MIT - a new approach that allows objects to become “invisible” has now been applied to an entirely different area: letting particles “hide” from passing electrons, which could lead to more efficient thermoelectric devices and new kinds of electronics.
Normally, electrons travel through a material in a way that is similar to the motion of electromagnetic waves, including light; their behavior can be described by wave equations. That led the MIT researchers to the idea of harnessing the cloaking mechanisms developed to shield objects from view — but applying it to the movement of electrons, which is key to electronic and thermoelectric devices.
Diagram shows the 'probability flux' of electrons, a representation of the paths of electrons as they pass through an 'invisible' nanoparticle. While the paths are bent as they enter the particle, they are subsequently bent back so that they re-emerge from the other side on the same trajectory they started with — just as if the particle wasn't there. Image courtesy Bolin Liao et al.
Physical Review Letters - Cloaking Core-Shell Nanoparticles from Conducting Electrons in Solids
Previous work on cloaking objects from view has relied on so-called metamaterials made of artificial materials with unusual properties. The composite structures used for cloaking cause light beams to bend around an object and then meet on the other side, resuming their original path — making the object appear invisible.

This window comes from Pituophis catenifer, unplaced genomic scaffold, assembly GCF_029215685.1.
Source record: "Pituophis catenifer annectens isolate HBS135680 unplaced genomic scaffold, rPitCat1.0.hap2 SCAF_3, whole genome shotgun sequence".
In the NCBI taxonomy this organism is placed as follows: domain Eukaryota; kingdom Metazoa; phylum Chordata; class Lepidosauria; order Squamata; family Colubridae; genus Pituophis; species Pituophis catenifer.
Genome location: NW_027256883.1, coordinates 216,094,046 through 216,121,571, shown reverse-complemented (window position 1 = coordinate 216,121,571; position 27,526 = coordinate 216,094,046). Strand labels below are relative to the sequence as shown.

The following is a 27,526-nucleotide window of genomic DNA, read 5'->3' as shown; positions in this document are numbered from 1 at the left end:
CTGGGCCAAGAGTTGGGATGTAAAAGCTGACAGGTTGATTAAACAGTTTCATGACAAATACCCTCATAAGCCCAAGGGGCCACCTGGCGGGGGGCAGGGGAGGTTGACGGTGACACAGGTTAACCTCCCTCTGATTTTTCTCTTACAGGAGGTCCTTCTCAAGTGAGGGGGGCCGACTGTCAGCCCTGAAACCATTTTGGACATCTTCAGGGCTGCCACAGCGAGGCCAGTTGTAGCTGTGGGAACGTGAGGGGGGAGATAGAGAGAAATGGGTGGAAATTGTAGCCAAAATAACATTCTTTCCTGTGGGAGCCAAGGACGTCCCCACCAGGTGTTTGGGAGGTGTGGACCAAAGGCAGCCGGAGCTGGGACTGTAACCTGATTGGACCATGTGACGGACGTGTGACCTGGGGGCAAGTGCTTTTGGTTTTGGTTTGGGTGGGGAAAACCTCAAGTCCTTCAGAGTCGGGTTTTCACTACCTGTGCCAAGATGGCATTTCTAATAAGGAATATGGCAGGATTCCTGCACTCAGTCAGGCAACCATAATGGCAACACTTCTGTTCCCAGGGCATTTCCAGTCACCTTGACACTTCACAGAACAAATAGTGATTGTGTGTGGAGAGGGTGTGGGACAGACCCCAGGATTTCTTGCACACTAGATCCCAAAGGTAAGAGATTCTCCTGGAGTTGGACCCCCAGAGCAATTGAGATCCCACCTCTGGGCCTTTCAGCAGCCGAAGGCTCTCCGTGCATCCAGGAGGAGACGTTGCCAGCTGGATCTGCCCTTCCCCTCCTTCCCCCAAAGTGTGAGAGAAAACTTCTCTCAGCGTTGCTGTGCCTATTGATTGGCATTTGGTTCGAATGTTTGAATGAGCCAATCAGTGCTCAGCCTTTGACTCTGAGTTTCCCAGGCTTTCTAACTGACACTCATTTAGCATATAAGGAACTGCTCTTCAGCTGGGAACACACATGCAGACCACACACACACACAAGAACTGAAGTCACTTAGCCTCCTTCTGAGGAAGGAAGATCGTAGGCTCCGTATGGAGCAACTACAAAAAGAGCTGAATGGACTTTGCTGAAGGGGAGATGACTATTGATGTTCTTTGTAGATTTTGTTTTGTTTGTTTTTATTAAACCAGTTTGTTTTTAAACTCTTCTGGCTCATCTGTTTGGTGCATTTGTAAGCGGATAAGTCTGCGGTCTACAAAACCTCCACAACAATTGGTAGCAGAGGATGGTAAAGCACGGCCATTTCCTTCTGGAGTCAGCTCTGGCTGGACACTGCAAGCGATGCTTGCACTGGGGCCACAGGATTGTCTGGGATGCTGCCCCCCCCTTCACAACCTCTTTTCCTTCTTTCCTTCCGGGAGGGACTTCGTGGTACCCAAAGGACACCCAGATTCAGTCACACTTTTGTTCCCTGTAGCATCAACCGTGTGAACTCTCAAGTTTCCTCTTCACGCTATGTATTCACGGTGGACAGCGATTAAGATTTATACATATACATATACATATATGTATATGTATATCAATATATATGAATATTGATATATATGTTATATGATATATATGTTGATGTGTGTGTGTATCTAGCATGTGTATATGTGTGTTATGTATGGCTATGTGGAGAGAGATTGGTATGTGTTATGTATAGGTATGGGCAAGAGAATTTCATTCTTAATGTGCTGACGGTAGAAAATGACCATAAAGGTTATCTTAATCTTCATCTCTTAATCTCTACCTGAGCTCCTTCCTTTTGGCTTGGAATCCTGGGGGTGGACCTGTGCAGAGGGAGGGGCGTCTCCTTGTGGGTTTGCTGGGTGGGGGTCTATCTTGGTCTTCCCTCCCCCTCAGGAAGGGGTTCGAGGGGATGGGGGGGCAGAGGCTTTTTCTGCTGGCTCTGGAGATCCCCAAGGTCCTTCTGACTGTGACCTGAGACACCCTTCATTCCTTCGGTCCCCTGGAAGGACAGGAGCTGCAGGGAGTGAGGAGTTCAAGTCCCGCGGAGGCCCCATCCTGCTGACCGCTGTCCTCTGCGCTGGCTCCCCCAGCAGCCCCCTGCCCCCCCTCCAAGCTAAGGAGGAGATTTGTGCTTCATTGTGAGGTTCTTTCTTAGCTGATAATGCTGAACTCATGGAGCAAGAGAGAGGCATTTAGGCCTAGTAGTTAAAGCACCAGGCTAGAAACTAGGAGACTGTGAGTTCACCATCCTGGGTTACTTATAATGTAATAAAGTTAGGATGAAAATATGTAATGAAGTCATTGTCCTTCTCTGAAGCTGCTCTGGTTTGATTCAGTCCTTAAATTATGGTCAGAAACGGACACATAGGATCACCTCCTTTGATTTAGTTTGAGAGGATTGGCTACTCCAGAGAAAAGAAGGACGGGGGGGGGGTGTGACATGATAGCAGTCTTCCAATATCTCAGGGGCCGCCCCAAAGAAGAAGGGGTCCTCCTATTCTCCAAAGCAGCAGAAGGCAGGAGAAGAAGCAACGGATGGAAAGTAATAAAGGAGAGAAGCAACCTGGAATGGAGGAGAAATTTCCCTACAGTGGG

“We were inspired by this idea,” says Chen, the Carl Richard Soderberg Professor of Power Engineering at MIT, who decided to study how it might apply to electrons instead of light. But in the new electron-cloaking material developed by Chen and his colleagues, the process is slightly different.
The MIT researchers modeled nanoparticles with a core of one material and a shell of another. But in this case, rather than bending around the object, the electrons do actually pass through the particles: Their paths are bent first one way, then back again, so they return to the same trajectory they began with.
In computer simulations, the concept appears to work, Liao says. Now, the team will try to build actual devices to see whether they perform as expected. “This was a first step, a theoretical proposal,” Liao says. “We want to carry on further research on how to make some real devices out of this strategy.”
While the initial concept was developed using particles embedded in a normal semiconductor substrate, the MIT researchers would like to see if the results can be replicated with other materials, such as two-dimensional sheets of graphene, which might offer interesting additional properties.
The MIT researchers’ initial impetus was to optimize the materials used in thermoelectric devices, which produce an electrical current from a temperature gradient. Such devices require a combination of characteristics that are hard to obtain: high electrical conductivity (so the generated current can flow freely), but low thermal conductivity (to maintain a temperature gradient). But the two types of conductivity tend to coexist, so few materials offer these contradictory characteristics. The team’s simulations show this electron-cloaking material could meet these requirements unusually well.
The simulations used particles a few nanometers in size, matching the wavelength of flowing electrons and improving the flow of electrons at particular energy levels by orders of magnitude compared to traditional doping strategies. This might lead to more efficient filters or sensors, the researchers say. As the components on computer chips get smaller, Chen says, “we have to come up with strategies to control electron transport,” and this might be one useful approach.